The need to prepare for an influenza pandemic has not yet sunk in, partly because disaster has not yet struck. But that good news could turn into very bad news if it leads to slacking off on necessary preparations today: although no one can predict when or how, a pandemic will occur for sure, and it will have implications far beyond its toll on human health.
Swine flu has already shaken markets. While the scope of the current outbreak remains unknown, experts say a severe pandemic could drive productivity losses, dampen trade, and lower product demand at a time of preexisting economic frailty.
Recent discoveries related to avian flu could help control a possible future pandemic, but even as the global community and individual countries develop plans to combat the virus, experts say more work needs to be done.
The deadly H5N1 strain of the avian flu virus has now crept well into Europe—infecting birds in Greece, Bulgaria, Italy, Germany, Slovenia, Croatia, Austria, and Denmark—and now also threatens Africa. Experts are at a loss over how to best tackle what could be an imminent global pandemic.
New shots are jeopardizing humanity's battle to eradicate polio, and they don't include syringes or vaccines. Rather, they're the gunshots of Islamic terrorists, and they're imperiling the fight to eliminate polio.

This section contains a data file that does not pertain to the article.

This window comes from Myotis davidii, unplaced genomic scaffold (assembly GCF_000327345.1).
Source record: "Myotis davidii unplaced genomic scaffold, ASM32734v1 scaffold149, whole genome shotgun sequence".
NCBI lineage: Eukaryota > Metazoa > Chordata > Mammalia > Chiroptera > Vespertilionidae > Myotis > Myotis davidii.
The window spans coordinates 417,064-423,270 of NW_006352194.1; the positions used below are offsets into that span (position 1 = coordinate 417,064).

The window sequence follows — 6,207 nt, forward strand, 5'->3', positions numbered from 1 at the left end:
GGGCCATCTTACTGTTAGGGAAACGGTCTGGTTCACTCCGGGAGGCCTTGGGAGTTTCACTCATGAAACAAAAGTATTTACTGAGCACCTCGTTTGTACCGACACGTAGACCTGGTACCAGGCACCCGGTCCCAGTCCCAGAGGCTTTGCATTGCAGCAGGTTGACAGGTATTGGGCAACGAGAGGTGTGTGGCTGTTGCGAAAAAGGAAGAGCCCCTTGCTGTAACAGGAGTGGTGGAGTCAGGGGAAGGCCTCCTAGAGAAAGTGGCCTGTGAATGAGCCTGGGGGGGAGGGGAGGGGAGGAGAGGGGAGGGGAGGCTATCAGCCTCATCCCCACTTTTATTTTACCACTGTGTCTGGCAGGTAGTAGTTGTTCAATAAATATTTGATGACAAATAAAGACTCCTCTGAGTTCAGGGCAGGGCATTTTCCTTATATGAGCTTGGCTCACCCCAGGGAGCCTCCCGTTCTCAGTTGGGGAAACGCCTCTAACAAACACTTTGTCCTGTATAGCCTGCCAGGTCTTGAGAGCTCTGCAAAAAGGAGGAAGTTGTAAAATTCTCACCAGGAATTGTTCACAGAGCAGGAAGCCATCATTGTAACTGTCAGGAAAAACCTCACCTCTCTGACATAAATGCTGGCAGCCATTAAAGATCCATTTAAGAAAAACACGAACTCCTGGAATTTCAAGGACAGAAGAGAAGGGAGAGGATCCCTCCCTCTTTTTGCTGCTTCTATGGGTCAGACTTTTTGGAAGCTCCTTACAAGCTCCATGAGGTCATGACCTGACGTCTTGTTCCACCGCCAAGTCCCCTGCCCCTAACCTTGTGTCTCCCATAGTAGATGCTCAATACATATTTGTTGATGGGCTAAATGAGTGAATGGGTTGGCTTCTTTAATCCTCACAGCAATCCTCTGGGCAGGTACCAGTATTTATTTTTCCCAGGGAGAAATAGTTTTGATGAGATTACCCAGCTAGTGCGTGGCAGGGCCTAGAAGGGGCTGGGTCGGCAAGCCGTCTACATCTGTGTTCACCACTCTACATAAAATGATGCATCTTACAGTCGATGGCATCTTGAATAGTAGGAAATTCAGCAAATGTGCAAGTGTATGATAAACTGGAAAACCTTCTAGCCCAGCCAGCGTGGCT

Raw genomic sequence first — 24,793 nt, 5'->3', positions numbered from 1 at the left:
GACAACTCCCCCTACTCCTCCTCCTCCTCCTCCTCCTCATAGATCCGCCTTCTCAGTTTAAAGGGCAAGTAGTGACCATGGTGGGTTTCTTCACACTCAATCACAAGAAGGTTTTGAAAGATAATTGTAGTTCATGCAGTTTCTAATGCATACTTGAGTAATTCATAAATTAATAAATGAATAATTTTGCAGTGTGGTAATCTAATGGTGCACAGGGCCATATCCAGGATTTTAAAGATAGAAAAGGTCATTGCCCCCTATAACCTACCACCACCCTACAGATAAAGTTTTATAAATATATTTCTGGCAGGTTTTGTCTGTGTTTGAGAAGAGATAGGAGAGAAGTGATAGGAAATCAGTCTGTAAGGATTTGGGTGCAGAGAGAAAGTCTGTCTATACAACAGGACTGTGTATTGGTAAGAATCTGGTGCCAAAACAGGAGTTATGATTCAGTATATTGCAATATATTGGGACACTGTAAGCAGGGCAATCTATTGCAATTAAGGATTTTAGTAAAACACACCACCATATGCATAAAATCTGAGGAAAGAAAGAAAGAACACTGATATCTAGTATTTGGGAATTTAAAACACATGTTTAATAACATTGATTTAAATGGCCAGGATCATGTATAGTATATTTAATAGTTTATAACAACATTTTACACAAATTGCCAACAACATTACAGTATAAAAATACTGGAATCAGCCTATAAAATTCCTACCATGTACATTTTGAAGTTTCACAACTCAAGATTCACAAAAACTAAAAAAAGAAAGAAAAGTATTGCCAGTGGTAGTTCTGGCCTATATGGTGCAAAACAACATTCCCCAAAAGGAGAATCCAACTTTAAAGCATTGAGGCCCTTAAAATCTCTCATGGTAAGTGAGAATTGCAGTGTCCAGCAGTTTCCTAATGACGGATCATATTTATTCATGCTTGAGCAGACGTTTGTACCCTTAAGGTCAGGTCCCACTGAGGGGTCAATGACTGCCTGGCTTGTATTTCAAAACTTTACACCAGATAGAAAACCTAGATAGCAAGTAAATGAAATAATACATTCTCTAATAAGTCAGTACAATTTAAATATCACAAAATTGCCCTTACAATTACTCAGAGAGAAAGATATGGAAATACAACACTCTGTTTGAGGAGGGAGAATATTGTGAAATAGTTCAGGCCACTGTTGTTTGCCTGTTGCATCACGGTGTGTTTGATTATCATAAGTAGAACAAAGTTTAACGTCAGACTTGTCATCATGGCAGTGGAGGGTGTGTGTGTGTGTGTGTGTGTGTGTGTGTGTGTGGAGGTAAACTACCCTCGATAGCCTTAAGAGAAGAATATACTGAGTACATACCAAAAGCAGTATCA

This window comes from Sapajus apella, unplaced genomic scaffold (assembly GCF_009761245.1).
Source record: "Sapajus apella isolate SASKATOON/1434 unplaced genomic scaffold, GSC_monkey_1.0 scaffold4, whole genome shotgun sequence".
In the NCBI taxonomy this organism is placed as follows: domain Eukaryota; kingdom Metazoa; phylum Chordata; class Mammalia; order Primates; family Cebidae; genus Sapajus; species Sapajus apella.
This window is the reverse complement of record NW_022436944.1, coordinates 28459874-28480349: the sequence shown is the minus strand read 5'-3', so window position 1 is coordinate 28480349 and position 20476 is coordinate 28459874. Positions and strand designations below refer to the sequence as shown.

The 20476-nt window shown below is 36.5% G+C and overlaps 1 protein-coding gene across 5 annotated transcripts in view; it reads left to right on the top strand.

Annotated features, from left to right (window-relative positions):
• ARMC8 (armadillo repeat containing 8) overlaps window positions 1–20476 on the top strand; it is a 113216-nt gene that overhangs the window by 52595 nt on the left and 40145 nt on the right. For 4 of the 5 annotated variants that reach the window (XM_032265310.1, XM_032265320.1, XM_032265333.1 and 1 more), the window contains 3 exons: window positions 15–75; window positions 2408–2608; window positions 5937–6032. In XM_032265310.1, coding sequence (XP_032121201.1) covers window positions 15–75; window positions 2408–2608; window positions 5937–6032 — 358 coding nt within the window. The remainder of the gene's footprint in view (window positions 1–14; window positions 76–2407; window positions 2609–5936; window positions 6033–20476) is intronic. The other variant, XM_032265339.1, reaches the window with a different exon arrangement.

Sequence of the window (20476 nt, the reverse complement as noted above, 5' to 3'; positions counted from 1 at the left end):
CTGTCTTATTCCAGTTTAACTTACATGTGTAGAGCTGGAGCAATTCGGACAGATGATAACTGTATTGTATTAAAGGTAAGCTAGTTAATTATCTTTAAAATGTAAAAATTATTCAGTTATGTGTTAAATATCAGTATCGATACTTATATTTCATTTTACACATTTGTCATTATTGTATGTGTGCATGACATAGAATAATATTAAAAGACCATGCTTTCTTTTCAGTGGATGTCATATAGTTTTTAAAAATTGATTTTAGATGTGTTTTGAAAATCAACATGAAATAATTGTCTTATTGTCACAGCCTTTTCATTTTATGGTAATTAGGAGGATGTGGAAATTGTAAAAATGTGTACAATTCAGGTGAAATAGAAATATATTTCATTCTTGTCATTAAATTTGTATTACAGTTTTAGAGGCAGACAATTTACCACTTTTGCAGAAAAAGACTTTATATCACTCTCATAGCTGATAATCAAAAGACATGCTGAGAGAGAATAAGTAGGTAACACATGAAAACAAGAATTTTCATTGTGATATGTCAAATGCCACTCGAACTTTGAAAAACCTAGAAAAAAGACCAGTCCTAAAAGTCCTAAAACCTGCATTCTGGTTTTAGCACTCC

Without a more transparent international research and information-sharing system, Middle East respiratory syndrome (MERS) could spread far beyond the bounds of the region for which it is named, write Laurie Garrett and Maxine Builder.
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The authors argue that the United States has responded inadequately to the rise of Chinese power and recommend placing less strategic emphasis on the goal of integrating China into the international system and more on balancing China's rise.
Campbell evaluates the implications of the Boko Haram insurgency and recommends that the United States support Nigerian efforts to address the drivers of Boko Haram, such as poverty and corruption, and to foster stronger ties with Nigerian civil society.
Koblentz argues that the United States should work with other nuclear-armed states to manage threats to nuclear stability in the near term and establish processes for multilateral arms control efforts over the longer term.
Learn more about CFR’s mission and its work over the past year in the 2014 Annual Report. The Annual Report spotlights new initiatives, high-profile events, and authoritative scholarship from CFR experts, and includes a message from CFR President Richard N. Haass. Read and download »